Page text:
9.24.2006

Sunday Scribblings--How to...

The prompt for this week's Sunday Scribblings is "Instructions." Up first, the beginning of a story by George Singleton. Up last, the beginning of an in-progress story by me. (Singleton is hardly the warm-up act; I'm putting myself up last in case you only want to read the real professional here).

"How to Collect Fishing Lures"

by George Singleton, from The Half-Mammals of Dixie

Move off the family farm, go to a state university that offers a degree in textile management, get a job at a cotton mill that will eventually fail during the Reagan years, marry a woman who will go back to college later on in life then leave you for three states south, have one son named with only initials--like V.O.--and try to get him to understand the importance of moving out of the textile town, get fired so that the company no longer has to pay a pension, and spend too many days sending out résumés to other failing cotton mills that have no need for a forty-seven-year-old midlevel executive. Send your son off to college and wonder what he sees in literature, history, philosophy, art, and Eastern religions.


"How to Teach Beginning Fiction Writing, or Remember the Badger"

Tell the story of how your father-in-law accidentally trapped a badger early in the semester, as an introduction to the use of sensory details. Note the badger’s pinky-length claws, rasping against the cage’s steel. The animal’s black gums and bared, pointed teeth. How his fur spiked, and his skin emitted a fear-laced scent. Talk about how the cage was in the back end of your father-in-law’s pickup, and how your nine-year-old nephew and his friend climbed into the bed of the truck and poked at the badger with sticks. Note how the badger hissed like a cat, and released an even muskier scent, one that smelled about exactly like you-don’t-want-to-fuck-with-me. Tell your students, as a side note, that badgers, though beloved in England, are known to blind their enemies—especially dogs—by removing the animals’ eyes. Pause for a moment, let them conjure their first pets, Fluffy and Rags and Snowball, bloody and eyeless.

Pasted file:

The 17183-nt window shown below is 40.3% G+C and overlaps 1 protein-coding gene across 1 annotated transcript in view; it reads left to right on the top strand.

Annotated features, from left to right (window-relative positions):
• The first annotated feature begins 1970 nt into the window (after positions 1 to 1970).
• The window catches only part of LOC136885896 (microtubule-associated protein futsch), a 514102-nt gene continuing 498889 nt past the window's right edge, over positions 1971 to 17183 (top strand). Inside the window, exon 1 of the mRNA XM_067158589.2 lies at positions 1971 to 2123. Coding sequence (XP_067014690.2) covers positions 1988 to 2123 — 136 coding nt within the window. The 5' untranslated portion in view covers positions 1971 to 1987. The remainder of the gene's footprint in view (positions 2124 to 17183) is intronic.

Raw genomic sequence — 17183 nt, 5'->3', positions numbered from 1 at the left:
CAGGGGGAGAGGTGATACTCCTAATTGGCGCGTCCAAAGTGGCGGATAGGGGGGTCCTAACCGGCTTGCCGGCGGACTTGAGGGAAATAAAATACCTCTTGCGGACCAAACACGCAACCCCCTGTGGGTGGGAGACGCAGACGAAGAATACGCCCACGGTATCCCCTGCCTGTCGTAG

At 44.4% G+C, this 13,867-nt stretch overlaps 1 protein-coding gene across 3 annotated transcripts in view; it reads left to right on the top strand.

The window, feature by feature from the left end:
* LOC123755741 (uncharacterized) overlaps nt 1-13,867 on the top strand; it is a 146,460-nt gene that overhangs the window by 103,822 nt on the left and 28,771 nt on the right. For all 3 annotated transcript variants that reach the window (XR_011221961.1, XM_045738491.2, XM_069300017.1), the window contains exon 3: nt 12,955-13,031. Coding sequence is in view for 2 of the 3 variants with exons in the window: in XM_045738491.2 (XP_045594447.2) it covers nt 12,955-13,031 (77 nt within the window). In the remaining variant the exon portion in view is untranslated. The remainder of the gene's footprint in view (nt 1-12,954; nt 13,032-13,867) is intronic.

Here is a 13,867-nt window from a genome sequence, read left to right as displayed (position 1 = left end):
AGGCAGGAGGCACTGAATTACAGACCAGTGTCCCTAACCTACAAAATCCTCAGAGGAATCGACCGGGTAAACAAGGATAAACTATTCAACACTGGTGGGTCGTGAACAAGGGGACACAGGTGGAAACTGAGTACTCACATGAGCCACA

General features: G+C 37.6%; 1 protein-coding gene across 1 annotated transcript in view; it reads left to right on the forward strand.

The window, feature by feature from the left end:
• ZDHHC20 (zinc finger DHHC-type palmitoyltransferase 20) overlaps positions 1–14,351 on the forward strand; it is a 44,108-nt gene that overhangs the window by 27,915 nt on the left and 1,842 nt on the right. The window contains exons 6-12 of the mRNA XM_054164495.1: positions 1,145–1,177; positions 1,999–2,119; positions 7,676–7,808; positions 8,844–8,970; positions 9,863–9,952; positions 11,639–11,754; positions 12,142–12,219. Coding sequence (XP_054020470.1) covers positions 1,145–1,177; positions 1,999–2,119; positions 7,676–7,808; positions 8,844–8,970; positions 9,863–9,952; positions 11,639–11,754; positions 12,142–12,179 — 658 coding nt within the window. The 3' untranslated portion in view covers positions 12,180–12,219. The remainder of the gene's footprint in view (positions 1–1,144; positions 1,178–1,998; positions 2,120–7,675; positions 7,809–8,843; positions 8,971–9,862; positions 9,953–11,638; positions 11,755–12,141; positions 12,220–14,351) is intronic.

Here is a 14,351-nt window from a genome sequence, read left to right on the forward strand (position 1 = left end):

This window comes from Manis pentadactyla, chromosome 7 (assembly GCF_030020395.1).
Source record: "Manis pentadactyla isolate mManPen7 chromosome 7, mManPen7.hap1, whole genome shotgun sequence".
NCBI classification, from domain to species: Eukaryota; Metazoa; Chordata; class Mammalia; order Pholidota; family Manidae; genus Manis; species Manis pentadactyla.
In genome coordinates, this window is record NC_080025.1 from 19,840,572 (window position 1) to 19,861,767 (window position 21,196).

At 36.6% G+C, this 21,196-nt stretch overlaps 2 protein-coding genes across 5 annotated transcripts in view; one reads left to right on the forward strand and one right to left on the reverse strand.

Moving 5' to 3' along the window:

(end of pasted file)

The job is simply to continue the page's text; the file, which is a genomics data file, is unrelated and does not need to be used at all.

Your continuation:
Then step away from the badger; provide some setting, some causality. Tell them this didn’t happen in Wisconsin, home of the University of Wisconsin Badgers, but in Illinois, just outside a town called Rio. Pronounce it the right way—Rye-oh. Tell them it’s spelled like the Spanish word for river but that there isn’t a river in sight, just Pope Creek. Pronounce creek the right way—crick, like lick or trick. It will give you country cred, render you down-home and wise. Explain to them that badgers are not a regular occurrence around your father-in-law’s homestead, that he puts out his handmade traps for raccoons, to keep them out of the garbage cans in the garage, but follow this up with something about the past summer’s drought. Usually, badgers feed on the grubs nestled in the earth along the banks of Pope Creek. This past summer, though, Pope Creek dried up, leaving the bones of dead fish poking up out of its dried bottom, and the drought sent the grubs burrowing deeper into the soil. The badgers traveled toward the house in search of better soil, more bugs. And then one of those badgers ended up in the trap your father-in-law had set with an open-faced peanut butter sandwich on its trip-board.

2 comments:

Southern Writer said...

Fun read. Nicely done on both counts.

Verity said...

I really enjoyed reading both excerpts, and would gladly read more of your work in progress.